Time was when I was a young man and I heard about government corruption, I would simply shake my head in disbelief and hope like hell my generation could save the world from those lying greedy bastards.
Gradually, however, I came to see such chicanery as commonplace and, in the recent case of disgraced former Gov. Rod Blagojevich, fodder for humor and amusement. But when I moved to Connecticut in 1984, I was treated to an endless parade of crooked politicians: e.g. the mayors of Waterbury, Bridgeport, Hartford, and of course, another disgraced former governor, Johnny “Pockets” Rowland.
Now we have the case of corruption — as well perhaps just looking the other way — among state employees who committed fraud in an effort to receive hastily distributed food stamps in the wake of Hurricane Irene. About 15 employees, those deemed “obvious,” have been referred for investigation. Almost 800 others who received aid are being reviewed on a case-by-case basis. I think it’s safe to say that more fraud will be detected.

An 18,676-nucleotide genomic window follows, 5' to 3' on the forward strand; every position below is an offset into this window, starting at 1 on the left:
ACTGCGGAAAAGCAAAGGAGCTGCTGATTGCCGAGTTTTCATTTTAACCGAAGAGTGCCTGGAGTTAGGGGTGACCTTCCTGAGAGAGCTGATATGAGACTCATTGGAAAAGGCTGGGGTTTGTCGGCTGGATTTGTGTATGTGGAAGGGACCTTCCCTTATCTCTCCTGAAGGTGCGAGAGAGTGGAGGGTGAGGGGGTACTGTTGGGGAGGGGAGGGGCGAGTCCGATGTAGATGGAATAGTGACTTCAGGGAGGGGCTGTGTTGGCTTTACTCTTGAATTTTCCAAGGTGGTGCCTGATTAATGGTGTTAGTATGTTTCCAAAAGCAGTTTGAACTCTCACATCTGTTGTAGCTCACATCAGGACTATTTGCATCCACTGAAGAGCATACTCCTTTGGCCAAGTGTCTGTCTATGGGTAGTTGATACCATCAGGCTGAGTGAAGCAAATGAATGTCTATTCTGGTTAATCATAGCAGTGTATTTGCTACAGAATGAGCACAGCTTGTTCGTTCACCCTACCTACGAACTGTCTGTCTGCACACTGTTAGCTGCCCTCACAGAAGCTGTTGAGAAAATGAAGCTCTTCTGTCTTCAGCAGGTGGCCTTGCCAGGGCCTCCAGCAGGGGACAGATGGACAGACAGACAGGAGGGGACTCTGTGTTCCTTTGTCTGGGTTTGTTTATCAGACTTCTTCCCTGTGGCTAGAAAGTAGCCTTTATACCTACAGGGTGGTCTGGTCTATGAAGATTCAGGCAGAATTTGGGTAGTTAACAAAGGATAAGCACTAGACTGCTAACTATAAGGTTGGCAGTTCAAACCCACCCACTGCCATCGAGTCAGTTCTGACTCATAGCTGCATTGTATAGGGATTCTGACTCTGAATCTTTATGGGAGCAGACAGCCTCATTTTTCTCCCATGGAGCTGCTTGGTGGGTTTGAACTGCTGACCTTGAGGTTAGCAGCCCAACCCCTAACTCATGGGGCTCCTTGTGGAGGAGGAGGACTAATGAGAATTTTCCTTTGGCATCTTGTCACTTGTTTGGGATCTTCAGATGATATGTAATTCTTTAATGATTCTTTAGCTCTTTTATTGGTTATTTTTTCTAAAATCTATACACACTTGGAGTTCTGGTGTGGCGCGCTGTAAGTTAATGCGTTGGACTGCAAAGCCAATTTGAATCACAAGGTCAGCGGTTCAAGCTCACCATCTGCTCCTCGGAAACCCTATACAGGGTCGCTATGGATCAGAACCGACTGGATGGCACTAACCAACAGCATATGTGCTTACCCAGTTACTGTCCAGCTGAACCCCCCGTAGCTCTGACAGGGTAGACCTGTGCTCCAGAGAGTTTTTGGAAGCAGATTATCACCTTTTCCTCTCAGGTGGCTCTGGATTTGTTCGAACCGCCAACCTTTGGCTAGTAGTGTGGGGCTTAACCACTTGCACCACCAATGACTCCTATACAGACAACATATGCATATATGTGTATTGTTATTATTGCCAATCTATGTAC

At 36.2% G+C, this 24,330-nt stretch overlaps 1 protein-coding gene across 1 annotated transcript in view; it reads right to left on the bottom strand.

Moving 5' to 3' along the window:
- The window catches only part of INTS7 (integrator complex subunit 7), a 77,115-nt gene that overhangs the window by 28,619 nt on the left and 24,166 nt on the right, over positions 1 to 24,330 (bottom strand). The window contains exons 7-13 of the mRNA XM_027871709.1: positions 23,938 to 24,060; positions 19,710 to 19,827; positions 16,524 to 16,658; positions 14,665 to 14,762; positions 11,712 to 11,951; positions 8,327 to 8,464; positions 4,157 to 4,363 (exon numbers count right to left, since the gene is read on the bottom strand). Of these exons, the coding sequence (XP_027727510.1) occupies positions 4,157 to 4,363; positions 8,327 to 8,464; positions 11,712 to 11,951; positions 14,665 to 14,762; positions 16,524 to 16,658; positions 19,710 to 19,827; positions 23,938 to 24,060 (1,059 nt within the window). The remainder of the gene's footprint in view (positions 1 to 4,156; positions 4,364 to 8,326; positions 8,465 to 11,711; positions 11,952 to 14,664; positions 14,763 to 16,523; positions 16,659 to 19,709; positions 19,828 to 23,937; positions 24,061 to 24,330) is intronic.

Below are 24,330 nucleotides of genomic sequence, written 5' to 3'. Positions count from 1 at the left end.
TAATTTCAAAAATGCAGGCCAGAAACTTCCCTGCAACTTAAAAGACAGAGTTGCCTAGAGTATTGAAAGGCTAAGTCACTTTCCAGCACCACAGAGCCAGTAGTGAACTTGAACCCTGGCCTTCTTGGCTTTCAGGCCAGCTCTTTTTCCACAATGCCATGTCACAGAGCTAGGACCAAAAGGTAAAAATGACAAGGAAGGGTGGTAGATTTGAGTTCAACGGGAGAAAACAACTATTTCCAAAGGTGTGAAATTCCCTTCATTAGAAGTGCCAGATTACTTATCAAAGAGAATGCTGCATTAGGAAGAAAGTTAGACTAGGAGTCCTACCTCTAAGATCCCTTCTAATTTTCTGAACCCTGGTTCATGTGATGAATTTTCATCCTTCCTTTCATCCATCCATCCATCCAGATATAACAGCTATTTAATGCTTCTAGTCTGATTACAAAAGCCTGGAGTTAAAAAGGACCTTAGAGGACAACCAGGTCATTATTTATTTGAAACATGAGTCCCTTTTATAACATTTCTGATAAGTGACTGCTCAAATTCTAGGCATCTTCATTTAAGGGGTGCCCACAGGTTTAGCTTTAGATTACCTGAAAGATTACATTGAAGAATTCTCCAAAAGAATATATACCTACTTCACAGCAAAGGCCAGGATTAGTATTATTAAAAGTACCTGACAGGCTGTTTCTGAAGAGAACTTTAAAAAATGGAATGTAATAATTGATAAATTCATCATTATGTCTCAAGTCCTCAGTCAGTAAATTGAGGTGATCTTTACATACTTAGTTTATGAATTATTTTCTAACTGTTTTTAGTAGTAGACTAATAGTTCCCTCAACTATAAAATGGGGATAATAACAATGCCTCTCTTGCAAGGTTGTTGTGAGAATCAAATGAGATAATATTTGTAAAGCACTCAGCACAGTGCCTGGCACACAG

I agree with Don Pesci that the culture of corruption is made worse by the enormous risk that whistleblowers put themselves at when they report malfeasance to authorities. And it’s ridiculous to have an AG’s office charged with representing the state in litigation involving whistleblowing while also duty-bound to represent the whistleblowers themselves.
I’ve heard callers to talk radio shows, including Rowland’s, who are jumping at the chance to impugn state workers, as if somehow they’re alone are are prone to cheating. But it’s not really the class of those who cheat that matters so much as what they are cheating to get. And here the private sector has nothing over the public sector.
It’s an immutable law of physics that whenever there’s a big pile of government money for the taking, pigs line up at the trough waiting to slop it up. It doesn’t matter whether the pigs work for the government, a big corporation or a mom-and-pop package store. To wit, Boston’s Big Dig. The severely over-budget, scandal-plagued, design-flawed tunnel project was a textbook case of tag-team swinish behavior on the part of public and private entities.
I guess the lesson here is that doling out public funds is best done with deliberation. Whenever there is pressure to get the money out and spend it — be it food aid in the heat of the moment after a storm in Connecticut, stimulus funds for jobs that aren’t quite shovel-ready — the swine will be ready for the feast.
Why? Is it a simple matter of greed? Yes, but it gets worse when it’s government money because of the perception that … it’s nobody’s money.